“For decades, the justice system quickly and enthusiastically destroyed the lives of men, women, and children accused of nonviolent marijuana offenses — this bill simply requires the system to act with similar enthusiasm and speed when giving the formerly convicted back their lives,” Stewart-Oaten, a board member of the California Public Defenders Assn., said in a statement.
Felicia Carbajal, executive director of the Social Impact Center in Los Angeles, said the bill was “a great step in the right direction ... to make sure we’re not leaving behind the most harmed people.”
Court officials blamed a combination of factors for delays, including COVID-19, staffing shortages, outdated case management systems, old records that require manual review and technical issues.
The Times investigation found that some superior courts haven’t fully processed a single case. This includes Riverside, where 21,000 cases are languishing, and San Bernardino with 5,400 cases.
“The court doesn’t really have any comment on the pending legislation but if it is passed, we will of course ensure compliance,” Riverside Superior Court spokesperson Marita Ford wrote in an email.
San Bernardino Superior Court spokesperson Julie Van Hook said: “The court has begun working on these cases, and resources permitting, intends to complete the work by July 1, 2022.”
The delays are not for lack of funding, The Times reported. The courts received $16.83 million in state funds for processing records. The Judicial Council, which oversees the superior courts, distributed the money among the counties but does not track how much progress courts have made. San Bernardino received more than $840,000 and Riverside received $638,000, according to Judicial Council data.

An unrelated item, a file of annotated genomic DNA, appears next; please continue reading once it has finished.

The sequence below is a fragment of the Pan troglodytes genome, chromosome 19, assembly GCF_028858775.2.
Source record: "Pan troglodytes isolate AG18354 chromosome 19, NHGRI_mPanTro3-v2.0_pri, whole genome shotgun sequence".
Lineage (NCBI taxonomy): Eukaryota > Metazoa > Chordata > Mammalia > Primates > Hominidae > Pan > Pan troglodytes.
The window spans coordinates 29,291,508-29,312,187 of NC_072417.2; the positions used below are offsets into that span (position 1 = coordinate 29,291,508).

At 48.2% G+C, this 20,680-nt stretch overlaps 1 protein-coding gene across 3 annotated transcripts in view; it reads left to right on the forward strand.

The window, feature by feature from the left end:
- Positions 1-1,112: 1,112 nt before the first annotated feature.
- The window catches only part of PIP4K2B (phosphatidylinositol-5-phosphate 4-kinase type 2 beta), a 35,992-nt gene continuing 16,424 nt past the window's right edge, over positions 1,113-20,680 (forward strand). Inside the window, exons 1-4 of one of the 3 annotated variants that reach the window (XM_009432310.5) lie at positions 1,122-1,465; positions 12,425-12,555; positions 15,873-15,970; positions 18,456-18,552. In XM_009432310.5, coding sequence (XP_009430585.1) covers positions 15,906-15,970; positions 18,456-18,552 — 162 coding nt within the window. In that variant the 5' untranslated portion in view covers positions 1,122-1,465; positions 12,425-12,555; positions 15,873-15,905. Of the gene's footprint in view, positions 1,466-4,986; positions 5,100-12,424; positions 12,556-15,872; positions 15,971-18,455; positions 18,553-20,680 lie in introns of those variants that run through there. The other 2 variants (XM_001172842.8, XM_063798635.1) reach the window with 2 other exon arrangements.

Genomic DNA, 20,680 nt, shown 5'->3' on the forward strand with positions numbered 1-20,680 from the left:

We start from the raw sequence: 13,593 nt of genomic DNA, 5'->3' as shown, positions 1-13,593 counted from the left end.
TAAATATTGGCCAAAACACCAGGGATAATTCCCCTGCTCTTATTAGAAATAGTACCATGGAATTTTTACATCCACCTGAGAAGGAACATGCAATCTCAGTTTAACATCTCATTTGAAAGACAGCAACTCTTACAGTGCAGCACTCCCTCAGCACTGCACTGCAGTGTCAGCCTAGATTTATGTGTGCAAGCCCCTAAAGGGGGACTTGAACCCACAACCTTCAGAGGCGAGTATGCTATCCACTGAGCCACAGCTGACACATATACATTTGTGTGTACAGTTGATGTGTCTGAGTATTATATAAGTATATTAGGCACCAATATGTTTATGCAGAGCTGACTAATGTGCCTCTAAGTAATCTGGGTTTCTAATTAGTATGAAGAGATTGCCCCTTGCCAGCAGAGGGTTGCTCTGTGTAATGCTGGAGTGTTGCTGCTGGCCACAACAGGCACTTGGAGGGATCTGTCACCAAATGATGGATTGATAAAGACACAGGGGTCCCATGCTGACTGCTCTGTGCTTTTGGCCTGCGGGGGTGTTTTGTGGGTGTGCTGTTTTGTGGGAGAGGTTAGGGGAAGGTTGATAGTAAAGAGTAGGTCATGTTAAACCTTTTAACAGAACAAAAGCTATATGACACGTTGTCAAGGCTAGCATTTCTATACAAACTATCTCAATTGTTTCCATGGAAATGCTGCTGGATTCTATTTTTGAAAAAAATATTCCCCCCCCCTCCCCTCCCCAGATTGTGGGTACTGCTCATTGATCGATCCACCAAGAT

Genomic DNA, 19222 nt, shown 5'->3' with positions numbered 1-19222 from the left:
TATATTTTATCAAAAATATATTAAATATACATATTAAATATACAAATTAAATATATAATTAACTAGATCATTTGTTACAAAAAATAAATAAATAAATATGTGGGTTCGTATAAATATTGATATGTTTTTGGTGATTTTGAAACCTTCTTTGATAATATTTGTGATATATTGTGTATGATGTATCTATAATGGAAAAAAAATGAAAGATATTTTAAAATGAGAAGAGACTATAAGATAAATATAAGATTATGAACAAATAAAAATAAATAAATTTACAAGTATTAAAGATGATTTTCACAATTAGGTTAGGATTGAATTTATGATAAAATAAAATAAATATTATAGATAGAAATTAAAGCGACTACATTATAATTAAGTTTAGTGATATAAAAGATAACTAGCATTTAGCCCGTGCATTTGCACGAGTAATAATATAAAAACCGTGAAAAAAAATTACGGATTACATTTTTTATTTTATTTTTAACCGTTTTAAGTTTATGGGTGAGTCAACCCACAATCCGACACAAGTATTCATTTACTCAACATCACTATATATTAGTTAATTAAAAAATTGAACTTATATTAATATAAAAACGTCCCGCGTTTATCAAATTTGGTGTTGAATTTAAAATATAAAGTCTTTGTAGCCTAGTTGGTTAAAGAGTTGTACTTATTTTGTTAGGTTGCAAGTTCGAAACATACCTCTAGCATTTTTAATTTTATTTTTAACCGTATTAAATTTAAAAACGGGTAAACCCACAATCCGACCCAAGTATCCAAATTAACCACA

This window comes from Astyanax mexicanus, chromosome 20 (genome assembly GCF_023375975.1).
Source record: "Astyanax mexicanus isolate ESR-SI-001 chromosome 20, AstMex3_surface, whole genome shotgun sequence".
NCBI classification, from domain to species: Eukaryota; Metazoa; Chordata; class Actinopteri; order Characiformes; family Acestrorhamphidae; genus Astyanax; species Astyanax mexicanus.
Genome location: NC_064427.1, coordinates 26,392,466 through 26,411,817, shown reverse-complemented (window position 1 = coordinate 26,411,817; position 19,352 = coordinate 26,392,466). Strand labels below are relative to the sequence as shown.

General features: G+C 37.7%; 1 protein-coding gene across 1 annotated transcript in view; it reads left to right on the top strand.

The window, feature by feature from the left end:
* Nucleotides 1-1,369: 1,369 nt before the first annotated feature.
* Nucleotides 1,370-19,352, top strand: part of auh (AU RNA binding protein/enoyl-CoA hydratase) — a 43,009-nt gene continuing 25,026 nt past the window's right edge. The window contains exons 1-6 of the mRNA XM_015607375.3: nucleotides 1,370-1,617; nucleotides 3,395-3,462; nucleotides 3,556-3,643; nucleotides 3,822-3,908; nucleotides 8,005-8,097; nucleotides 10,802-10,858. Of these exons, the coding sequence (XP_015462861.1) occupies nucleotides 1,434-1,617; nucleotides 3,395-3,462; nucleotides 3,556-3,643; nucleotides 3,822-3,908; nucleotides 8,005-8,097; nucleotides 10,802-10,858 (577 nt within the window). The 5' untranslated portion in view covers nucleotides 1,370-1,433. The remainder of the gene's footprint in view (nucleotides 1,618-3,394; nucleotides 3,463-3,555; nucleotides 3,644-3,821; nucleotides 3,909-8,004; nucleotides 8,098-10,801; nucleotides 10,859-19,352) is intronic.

California’s legalization of recreational cannabis in 2016 ushered in a multibillion-dollar industry estimated to be the largest legal weed market in the world. But many of the promises of legalization have proved elusive. In a series of occasional stories, we’ll explore the fallout of legal pot in California.
When California voters legalized cannabis for recreational use in 2016, one promise was the creation of a legal pathway through the courts for clearing many past marijuana-related convictions or reducing them to a lesser charge.
It was a step championed by reform advocates, meant to right many of the injustices inflicted by the nation’s war on drugs that was disproportionately waged on poor people and communities of color.